TCS Daily


Iraqis Need to Bear the Burden

By Melana Zyla Vickers - May 26, 2004 12:00 AM

How's this for conscientious objection? If the new Iraqi army does not want to participate in military operations in Iraq, it doesn't have to. Americans will do the work instead.

One might think such an arrangement would be the fantasy of some exertion-averse Iraqi, insufficiently grateful to the U.S. for its multi-billion-dollar, multi-thousand-troop ouster of Saddam and now determined to keep his Guccis shiny while American soldiers toil in the heat, dust and gunfire.

But it's not an Iraqi fantasy. It's an arrangement proposed by the American government itself.

"Can (Iraqi forces) opt out of an operation if they don't want to or something of that nature? And the answer has to be yes," Deputy Secretary of State Richard Armitage told the Senate Foreign Relations Committee on May 18. Deputy Secretary of Defense Paul Wolfowitz added: "I agree exactly."

If ever there was an illustration of what's wrong with the administration's perception of the U.S. role in Iraq, this is it: Current Iraq policy puts the U.S. military far too much in the front and center in that country, and relies far too little on transferring the burden of fighting armed insurgents, nation-building and policework to the Iraqis. The reasoning ranges from the Iraqis being unready and untrained, to them being unwilling, to them being unable to take the lead role in their own security and defense.

Yet sidelining the Iraqis with exceptions and concessions such as the opt-out clause is damaging to both Iraq and the United States. It puts off the day when a new Iraq is militarily master of its own house. And it shoves the U.S. -- which was never supposed to be the bull's eye of insurgents and antagonists in Iraq, only the liberator of the Iraqi people -- more deeply into the burdensome, dangerous, and increasingly unpopular position of military occupier.

Deputy Secretary of State Armitage compared the Iraqi military's opt-out arrangement to a NATO country's ability to refuse an order from the U.S. supreme commander in a NATO operation -- in Kosovo, for example. But the parallel is not a good one: The new Iraqi national army is rather obviously not some member of the 'coalition of the willing' in Iraq, nor some junior or equal partner in a military alliance. It should be the first line of defense and security in a reborn Iraq, aggressively taking over American work whose drawdown schedule should by now be clear.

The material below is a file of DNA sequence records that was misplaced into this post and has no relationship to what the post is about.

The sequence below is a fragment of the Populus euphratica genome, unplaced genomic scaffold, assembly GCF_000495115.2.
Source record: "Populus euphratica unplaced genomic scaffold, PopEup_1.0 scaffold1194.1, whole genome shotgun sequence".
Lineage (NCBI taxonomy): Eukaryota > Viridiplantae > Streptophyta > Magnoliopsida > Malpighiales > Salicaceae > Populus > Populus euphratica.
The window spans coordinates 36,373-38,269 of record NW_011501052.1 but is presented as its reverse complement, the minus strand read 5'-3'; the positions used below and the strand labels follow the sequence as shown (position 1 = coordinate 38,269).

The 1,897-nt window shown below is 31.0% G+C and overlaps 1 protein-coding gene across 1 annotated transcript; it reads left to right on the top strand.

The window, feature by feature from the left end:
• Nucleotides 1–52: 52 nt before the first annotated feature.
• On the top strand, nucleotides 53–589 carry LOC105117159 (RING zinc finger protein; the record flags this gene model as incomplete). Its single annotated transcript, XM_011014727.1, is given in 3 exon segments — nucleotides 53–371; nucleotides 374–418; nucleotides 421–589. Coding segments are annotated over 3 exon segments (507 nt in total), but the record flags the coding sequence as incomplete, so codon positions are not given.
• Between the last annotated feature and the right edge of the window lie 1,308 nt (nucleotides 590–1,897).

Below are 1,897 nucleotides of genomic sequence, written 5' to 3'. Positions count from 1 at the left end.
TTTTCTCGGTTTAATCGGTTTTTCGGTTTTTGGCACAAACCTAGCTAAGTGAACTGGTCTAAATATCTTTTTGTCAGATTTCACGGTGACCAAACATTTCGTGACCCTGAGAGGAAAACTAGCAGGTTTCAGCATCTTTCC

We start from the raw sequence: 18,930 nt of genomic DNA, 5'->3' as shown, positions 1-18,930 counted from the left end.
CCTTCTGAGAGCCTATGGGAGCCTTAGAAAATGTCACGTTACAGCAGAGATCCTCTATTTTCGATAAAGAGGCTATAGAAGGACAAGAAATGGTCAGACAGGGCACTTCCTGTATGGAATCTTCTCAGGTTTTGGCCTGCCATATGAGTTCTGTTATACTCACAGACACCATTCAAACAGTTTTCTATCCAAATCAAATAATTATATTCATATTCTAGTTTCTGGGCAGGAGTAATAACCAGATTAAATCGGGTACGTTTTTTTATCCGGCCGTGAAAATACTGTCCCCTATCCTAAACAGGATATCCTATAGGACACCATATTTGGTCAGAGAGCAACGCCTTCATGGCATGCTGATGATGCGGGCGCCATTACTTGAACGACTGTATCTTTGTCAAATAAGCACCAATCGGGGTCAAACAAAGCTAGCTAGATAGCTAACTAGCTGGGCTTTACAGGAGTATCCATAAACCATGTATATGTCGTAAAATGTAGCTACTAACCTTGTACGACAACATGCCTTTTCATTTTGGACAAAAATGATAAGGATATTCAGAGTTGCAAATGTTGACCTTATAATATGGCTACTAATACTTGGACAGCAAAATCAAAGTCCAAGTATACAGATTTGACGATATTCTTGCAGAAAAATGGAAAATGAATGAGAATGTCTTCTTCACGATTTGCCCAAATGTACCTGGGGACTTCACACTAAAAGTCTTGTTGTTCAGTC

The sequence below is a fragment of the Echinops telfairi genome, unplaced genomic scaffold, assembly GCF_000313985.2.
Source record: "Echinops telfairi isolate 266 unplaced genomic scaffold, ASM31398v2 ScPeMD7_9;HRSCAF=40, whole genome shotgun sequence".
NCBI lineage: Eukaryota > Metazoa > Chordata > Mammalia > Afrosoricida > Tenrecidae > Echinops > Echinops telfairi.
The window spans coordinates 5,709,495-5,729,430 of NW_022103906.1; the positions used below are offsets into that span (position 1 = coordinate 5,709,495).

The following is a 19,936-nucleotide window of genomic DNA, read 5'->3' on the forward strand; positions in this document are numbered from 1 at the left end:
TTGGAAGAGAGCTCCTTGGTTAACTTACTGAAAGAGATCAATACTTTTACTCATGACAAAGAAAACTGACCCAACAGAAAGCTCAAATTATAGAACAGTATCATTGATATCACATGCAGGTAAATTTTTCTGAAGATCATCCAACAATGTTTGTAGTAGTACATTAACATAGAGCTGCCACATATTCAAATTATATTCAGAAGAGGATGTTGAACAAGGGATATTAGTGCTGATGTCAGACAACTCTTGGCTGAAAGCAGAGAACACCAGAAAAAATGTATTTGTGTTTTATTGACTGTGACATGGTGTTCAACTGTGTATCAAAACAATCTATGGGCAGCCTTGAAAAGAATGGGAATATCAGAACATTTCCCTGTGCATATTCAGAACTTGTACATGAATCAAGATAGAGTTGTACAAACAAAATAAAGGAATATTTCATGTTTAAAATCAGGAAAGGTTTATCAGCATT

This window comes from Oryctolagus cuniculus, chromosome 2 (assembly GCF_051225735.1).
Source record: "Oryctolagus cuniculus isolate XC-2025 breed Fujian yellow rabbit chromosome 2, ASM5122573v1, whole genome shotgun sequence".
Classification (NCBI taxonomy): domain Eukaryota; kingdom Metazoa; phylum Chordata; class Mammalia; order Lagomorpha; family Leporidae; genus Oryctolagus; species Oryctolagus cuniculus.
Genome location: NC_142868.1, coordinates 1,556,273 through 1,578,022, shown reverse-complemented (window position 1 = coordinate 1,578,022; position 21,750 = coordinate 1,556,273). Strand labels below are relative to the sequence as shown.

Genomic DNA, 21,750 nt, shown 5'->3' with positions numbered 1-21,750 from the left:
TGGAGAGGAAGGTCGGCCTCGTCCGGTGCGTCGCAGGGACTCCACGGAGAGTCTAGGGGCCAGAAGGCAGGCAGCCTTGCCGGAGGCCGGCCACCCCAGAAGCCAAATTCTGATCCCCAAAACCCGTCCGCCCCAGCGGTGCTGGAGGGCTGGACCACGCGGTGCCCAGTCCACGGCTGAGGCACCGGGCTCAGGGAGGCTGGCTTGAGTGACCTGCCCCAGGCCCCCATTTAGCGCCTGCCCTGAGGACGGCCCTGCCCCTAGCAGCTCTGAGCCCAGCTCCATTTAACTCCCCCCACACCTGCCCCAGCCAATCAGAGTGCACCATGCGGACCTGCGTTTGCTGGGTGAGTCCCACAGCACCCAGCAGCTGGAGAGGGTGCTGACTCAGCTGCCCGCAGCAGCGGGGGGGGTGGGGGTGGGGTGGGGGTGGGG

Instead, with a month to go before the handover of governance, the Iraqi forces are nowhere near ready to assume U.S. duties. They lost many early recruits to complaints of poor pay -- itself a slightly perverse situation that could only take place where proud young men felt they were being led by foreigners. There are signs that seasoned leaders are staying on the sidelines waiting for the U.S. to leave center stage. The Iraqi forces flinched at minor participation in counterinsurgency efforts in recent months. And they are far short of their target of 40,000 troops by 2007. In addition, only 10% of the Iraqi police force has graduated from the police academies.

By contrast, the 138,000-troop U.S. military presence in the country appears open-ended, with President Bush suggesting Monday that it may even increase.

If the U.S. were more determined to hand over its military burden to the Iraqis, they might be better prepared to carry that burden. Putting Iraq in a central role requires a policy shift toward the kind of minimum-personnel strategy that the U.S. successfully followed in its counterinsurgency efforts in Afghanistan or El Salvador, or that the British followed in colonial India:

  • El Salvador: The U.S. from 1981-91 used a mere 55 military advisors, mostly Special Forces, to support the Salvadoran government and 10,000-man military in their fight against 10,000 Marxist insurgents.
  • Afghanistan: In that country where the U.S. ousted the Taliban regime in 2002, some 15,000 U.S. and coalition troops remain to keep relative peace and fight insurgents, but there is no doubting the centrality of the Afghan national government and forces.
  • The British colonization of India: The British in the 1800s governed India's 250 million inhabitants with a mere 70,000 British troops and 900 British civil servants, for a ratio of one British soldier for every 3571 Indian civilians. The British troops were aided by an additional 125,000 Indian troops under British command. These local forces not only kept the peace in India but also policed rebellions in the British Empire from China to Africa.

Right now, the U.S. role in Iraq is more reminiscent of the U.S. role in Vietnam, where it relegated the Vietnamese army to a sideline role with disastrous consequences. Or to the U.S. presence in South Korea, where for decades tens of thousands of Americans have provided security to one of the wealthiest nations in the world, while that nation's sons are free to pursue civilian careers instead of devoting themselves to their own national security. And why not? American protection is a free good for them.

Surely, the kind of dependency South Korea has on the U.S. isn't the sort of dependency Iraq should have, also. Yet right now the U.S. is enabling it.

Success in Iraq will depends on the Iraqis' ability to help themselves -- in policing, in counterinsurgency, and in basic nation-building. They won't help themselves -- nor even be able to -- if the U.S. doesn't require that they share the burden and assert themselves on the front lines today, tomorrow, and in the years to come.


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